Righto, I've been a bad blogger, haven't I? Life is a bit of a haze at the moment, full of attempting to live life to the maximum yet also fit in an overload at uni (Honours in Politics plus Professional Conduct for Law, why oh why) and teaching, working and being. Moreover, I haven't been entirely sure how to approach the blogging issue - do people want to hear merely about food in Hobart, or more broadly life in Hobart, or about what it is like living in the same household as cancer, or...? I'd love guidance on this, but as it is, I think this is turning more into an on-line journal as I muddle my way through life: restaurants, cancer, theatre shows, work, uni, cafes, bad love experiences, millions of west wing episodes, shopping, and goodness knows what else, all a part of it. So here we are, get prepared for a whole lot of possibly narcissistic ramblings that I hope we can all gain from.
Ten Days on the Island
This week we went to see Dream Masons, as part of 10 Days on the Island. It was fantastic: it certainly made me both laugh and cry. It was just so visual: bright colours, son-et-Lumiere, a lone woman singing "Bridge over Troubled Water" (that was when I started to cry), lots of activity. It was just spectacular in the true sense of the word. I'm looking forward to the rest of the week - Dave Walters, Maria Lurighi, perhaps a few more other things, if I can afford the time and money. But aren't we lucky to have so many talented individuals in Hobart?
I am also loving the write/here project. If you live in Hobart, you couldn't have missed the red and white billboards around town with striking sentences on them. It turns out that they are segments of Hobartian's stories - refugees, migrants, prisoners, nursing home residents, young people, and anonymous public responses. Once put in this context, the billboards are so touching. I really hope the artists are planning to release a book with the texts.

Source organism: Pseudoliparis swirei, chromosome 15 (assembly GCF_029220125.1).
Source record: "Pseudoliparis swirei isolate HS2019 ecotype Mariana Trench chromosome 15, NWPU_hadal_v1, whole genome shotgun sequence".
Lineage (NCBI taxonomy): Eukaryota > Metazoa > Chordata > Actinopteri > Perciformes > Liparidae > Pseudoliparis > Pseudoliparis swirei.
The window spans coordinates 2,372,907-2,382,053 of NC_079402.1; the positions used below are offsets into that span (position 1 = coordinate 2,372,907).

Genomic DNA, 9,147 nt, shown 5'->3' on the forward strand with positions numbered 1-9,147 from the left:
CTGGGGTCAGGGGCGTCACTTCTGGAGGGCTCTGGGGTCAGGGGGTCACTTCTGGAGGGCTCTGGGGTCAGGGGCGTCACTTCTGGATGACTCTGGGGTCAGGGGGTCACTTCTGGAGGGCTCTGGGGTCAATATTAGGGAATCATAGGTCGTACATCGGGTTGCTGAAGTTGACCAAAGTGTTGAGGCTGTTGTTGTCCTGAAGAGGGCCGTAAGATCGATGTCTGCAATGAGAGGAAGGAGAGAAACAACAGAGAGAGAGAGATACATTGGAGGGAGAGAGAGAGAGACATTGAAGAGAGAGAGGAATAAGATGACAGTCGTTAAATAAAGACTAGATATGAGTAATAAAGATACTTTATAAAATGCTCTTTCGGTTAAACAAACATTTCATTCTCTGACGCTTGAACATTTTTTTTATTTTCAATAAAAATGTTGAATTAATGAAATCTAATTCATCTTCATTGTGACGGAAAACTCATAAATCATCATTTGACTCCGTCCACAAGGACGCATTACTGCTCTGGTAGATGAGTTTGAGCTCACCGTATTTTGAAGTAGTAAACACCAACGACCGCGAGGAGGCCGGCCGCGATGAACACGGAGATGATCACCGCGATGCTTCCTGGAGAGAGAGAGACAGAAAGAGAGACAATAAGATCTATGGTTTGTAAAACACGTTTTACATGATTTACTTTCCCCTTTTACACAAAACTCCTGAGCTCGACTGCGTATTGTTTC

Went to Don Camillo the other night with the girls. It was fantastic - the veal in white wine was just beautiful. Claire had the Puttanesca which I think was a bit too chilli for her, but I enjoyed a mouthful. Belle had Marinara which she liked. Service was good, keen to go back.
Ventured to Express at New Town Nursery the other day. The breakfast was good but I thought not spectacular. I heard later it wasn't a good day there, and so I'm keen to return for cake or lunch sometime soon. However, it was a stunning day in the sun, and I was happy anyway. I've given up coffee and was glad to see they had Irish Breakfast tea. Yet if I were still on the caffeine kick, I'd take heart to see Steve (ex-criterion) as the Barista.
At home, we are adjusting to loads of organic food, fish, wholegrains, and the occasional chocolate croissant (which probably isn't on the Ian Gawler list of preferred foods, but oh well). I have not yet succumbed to Uni food, or to coffee, since giving both up.
Just a general question - what is it about "roasted tomatoes" on breakfast menus which apparently always come out watery, unripe and unappetising? Get me in the kitchen and I will show you a real roasted tomato - there should be some garlic, herbs or breadcrumbs present, but in truth, a ripe tomato would be a good start. I have experienced this at several cafes lately and have been severely unimpressed at paying $2-3 for something almost inedible - especially at this time of year.
Went to Raw Comedy the other night at the Uni Bar, and it was fantastic. Congrats to all the talented and brave individuals who strutted their stuff. I was very impressed with the quality of the comedians, again fantastic to see so much talent in Hobart. Hurrah guys.
Listening to Ayo, the Waifs, Madeline Peyroux, Ray Charles, Leonard Cohen, Paul Simon, can't find my fave Bob Dylan CD and that's driving me to distraction.
Well, this isn't getting those 3,000 words written or that article read, or even that work done, so I will leave you all for now but will post again soon, promise promise! S xx